Arabidopsis plants were grown in a growth chamber on an agar medium as described by Estelle and Somerville (1987). The seeds were surface sterilized by immersing them in 5% (v/v) NaOCl for 5 min and 96% (v/v) ethanol for 5 min followed by four rinses in sterile distilled water. The medium was composed of KNO3 (5 mm), MgSO4 (2 mm), Ca(NO3)2 (2 mm), K2PO4 (2.5 mm), H3BO3 (70 μm), MnCl2 (14 μm), ZnSO4 (1 μm), CuSO4 (0.5 μm), NaCl (10 μm), and Na2MoO4 (0.2 μm) and solidified with 0.5% (w/v) agar. Suc (43 mm) and 4.7 mm MES [2-(N-morpholino)ethanesulfonic acid] were included and the pH was adjusted to 6.0. Seeds were placed on petri dishes containing agar medium and kept for 3 d at 4°C in the dark before the plates were transferred to a growth chamber and grown at 21°C in continuous light (150 μmol m−2 s−1, TL lamps, Philips, Eindhoven, The Netherlands; relative humidity 70%). After 7 d, plants were grown for an additional 4 d either with 40 μm FeEDTA or without iron in the presence of 100 μm 3-(2-pyridyl)-5,6-diphenyl-1,2,4-triazine sulfonate (FerroZine).

Seedlings of tomato cv Bonner Beste and its mutant chln, pea cv Dippes Gelbe Viktoria and its mutant dgl, and pea cv Sparkle and its mutant brz were grown under controlled conditions in a greenhouse (16 h, 25°C/8 h, 18°C day/night regime; photon flux density of approximately 300 μmol m−2 s−1; relative humidity 50%). Tomato plants were cultivated hydroponically in 11-l tanks (40 plants/tank) containing continuously aerated nutrient solution with the following composition: KNO3 (3 mm), MgSO4 (0.5 mm), CaCl2 (1.5 mm), K2SO4 (1.5 mm), NaH2PO4 (0.5 mm), H3BO3 (25 μm), MnSO4 (1 μm), ZnSO4 (0.5 μm), (NH4)6Mo7O24 (0.05 μm), and CuSO4 (0.3 μm), either without iron or with 40 μm FeEDTA. In some experiments the concentration of FeEDTA was varied as indicated. The nutrient solution was replaced every 7 d and the pH was adjusted to 6.0 with KOH. Plants were harvested 34 d after sowing. Pea seedlings were grown in a similar nutrient solution in the presence of either 40 μm FeEDTA or in the absence of iron. Seeds were germinated for 4 d with tap water in the dark. Iron was added on d 5 after transferring the plants to the nutrient solution. The pH of the nutrient solution was adjusted to 5.5 with KOH every 2nd d. Nutrient solutions were replaced every 7 d. Plants were harvested on d 18.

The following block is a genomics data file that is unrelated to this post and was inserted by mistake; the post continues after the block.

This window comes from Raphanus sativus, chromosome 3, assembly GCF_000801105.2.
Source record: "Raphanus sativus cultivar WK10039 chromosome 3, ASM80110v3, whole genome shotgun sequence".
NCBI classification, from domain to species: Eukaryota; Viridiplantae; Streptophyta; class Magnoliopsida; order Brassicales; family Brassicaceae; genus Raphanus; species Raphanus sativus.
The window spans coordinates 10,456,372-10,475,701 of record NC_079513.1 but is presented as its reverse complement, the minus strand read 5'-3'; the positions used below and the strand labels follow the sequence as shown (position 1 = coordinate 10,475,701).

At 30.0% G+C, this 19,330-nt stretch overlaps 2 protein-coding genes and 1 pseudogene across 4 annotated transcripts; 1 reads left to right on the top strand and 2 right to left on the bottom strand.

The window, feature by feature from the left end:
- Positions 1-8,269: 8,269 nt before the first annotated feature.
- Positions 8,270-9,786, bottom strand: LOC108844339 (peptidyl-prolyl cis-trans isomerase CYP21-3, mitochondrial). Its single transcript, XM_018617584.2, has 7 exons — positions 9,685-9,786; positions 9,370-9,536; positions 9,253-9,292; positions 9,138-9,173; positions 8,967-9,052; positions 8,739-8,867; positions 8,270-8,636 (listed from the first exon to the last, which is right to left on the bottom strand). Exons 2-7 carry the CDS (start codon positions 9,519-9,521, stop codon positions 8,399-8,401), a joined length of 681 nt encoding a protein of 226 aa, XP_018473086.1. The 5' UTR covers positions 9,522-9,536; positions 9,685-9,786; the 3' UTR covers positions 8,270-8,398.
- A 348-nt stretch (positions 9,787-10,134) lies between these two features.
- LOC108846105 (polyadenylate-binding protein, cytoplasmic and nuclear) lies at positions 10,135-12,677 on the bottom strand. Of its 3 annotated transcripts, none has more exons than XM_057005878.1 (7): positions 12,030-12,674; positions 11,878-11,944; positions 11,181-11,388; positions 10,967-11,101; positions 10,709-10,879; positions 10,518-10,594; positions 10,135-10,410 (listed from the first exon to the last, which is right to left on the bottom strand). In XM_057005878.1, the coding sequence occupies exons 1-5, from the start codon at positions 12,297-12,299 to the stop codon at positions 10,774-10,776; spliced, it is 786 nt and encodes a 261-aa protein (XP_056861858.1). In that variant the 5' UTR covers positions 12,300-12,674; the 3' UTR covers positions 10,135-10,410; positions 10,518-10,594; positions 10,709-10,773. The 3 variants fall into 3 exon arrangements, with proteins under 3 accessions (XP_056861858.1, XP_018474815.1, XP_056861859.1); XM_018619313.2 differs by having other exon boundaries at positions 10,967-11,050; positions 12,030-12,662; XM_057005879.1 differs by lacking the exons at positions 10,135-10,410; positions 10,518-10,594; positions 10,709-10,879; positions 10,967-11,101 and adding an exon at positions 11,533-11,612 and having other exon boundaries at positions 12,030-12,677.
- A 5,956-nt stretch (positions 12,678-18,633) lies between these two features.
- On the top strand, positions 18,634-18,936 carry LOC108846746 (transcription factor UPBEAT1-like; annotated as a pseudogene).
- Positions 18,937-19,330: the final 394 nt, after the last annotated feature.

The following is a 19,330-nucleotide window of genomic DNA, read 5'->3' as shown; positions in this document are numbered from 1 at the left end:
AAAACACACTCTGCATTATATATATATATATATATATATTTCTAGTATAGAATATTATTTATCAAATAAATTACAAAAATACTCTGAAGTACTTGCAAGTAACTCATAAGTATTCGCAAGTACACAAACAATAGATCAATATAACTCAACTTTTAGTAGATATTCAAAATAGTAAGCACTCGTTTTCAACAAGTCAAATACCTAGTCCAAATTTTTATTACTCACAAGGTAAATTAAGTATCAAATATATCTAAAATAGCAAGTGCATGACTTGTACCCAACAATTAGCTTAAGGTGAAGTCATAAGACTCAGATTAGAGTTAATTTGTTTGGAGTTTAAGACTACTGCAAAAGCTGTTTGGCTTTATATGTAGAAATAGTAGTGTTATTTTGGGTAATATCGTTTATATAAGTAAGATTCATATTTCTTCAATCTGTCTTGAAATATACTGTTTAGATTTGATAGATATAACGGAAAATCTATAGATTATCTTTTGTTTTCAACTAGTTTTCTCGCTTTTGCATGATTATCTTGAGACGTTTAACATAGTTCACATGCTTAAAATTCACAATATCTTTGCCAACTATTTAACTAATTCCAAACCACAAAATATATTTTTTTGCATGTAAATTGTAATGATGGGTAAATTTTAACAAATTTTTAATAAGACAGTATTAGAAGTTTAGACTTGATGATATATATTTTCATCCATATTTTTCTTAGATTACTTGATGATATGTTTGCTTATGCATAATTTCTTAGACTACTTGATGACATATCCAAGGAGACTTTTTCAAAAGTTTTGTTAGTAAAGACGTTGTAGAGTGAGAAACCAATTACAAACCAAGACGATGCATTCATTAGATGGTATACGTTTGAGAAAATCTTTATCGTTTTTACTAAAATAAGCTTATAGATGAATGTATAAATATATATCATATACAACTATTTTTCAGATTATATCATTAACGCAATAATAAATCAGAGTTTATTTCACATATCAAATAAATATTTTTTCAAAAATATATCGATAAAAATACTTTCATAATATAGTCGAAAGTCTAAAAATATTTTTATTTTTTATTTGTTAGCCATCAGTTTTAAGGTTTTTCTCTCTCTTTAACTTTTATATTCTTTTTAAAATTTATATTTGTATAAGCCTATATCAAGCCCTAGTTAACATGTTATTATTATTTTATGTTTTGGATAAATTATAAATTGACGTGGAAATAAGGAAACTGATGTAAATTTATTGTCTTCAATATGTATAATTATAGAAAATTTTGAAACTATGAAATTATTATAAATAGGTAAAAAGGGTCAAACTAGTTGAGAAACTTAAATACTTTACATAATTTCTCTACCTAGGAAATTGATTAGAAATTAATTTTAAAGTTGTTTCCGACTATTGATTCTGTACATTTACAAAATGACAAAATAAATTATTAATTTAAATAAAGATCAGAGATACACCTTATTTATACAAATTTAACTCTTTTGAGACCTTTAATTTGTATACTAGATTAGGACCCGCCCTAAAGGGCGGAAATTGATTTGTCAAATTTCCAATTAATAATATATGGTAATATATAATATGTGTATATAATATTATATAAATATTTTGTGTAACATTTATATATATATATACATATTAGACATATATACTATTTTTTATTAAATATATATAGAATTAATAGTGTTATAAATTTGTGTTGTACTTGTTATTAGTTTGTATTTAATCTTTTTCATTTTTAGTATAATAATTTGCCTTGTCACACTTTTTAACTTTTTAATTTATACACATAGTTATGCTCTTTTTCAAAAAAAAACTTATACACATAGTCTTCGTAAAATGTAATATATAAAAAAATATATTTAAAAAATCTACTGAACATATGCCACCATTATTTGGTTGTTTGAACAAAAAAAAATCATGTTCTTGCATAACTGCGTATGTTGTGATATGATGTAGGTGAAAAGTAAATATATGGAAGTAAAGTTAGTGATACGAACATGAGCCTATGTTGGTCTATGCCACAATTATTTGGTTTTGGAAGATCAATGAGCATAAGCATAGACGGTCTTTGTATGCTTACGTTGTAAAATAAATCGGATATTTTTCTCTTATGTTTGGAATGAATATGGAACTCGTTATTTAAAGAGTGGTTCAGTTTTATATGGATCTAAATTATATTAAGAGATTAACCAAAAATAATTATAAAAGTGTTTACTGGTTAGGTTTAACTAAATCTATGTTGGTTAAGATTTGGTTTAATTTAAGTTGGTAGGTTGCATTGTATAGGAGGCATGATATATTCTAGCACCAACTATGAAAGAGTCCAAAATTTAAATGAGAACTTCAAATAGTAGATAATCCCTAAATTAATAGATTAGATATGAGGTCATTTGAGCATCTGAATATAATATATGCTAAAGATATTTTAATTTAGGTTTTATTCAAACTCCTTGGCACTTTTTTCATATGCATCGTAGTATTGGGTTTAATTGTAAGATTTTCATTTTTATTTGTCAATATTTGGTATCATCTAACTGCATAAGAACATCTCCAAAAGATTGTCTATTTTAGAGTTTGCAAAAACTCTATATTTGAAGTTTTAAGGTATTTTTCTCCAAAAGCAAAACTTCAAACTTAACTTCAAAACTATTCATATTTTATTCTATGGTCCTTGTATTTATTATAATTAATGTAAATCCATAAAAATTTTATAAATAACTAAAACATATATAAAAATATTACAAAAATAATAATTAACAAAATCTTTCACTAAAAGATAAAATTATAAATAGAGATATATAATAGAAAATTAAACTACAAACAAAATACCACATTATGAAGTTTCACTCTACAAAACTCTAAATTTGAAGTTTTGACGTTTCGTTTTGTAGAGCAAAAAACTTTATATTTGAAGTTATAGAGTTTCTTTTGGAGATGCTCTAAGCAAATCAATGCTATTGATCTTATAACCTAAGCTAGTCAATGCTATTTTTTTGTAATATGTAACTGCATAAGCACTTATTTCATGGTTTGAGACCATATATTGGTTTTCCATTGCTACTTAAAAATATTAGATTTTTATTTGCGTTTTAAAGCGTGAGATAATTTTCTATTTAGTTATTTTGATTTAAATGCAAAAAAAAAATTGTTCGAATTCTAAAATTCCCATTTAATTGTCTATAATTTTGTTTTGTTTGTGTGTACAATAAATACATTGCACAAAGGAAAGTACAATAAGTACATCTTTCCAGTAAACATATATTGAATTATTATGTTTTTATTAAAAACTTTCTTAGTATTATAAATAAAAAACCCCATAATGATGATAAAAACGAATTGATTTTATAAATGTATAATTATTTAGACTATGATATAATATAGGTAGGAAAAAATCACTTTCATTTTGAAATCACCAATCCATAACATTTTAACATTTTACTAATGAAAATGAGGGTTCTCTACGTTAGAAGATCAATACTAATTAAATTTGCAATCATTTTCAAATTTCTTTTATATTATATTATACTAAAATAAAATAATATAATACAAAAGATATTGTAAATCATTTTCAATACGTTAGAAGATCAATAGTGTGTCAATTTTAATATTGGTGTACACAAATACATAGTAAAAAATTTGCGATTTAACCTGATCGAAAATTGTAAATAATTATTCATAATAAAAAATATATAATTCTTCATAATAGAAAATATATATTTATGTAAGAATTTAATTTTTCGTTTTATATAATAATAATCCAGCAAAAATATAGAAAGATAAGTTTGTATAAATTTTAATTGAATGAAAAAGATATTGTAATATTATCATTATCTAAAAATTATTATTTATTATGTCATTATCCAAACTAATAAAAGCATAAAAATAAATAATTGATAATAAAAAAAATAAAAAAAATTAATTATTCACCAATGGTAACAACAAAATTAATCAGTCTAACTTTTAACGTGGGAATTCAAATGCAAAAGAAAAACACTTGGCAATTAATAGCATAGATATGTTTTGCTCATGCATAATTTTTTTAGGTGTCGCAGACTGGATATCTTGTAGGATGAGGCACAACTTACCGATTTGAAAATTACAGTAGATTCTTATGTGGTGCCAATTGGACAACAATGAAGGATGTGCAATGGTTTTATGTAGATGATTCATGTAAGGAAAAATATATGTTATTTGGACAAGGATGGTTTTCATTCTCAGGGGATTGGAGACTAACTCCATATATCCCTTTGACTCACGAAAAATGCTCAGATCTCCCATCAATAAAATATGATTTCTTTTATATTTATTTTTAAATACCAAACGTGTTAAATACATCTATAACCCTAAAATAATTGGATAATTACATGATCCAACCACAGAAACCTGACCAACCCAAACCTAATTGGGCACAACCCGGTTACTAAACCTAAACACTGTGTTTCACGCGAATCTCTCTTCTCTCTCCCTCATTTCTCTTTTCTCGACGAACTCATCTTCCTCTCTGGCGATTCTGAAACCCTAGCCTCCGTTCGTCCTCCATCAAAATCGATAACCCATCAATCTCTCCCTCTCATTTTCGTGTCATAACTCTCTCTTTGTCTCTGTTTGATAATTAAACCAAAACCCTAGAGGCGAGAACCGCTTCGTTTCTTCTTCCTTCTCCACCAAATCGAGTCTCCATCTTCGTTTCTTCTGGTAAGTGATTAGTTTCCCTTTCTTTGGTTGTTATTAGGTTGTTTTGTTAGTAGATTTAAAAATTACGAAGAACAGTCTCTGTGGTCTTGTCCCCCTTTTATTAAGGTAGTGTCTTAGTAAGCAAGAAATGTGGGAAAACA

Fe(III) Chelate Reductase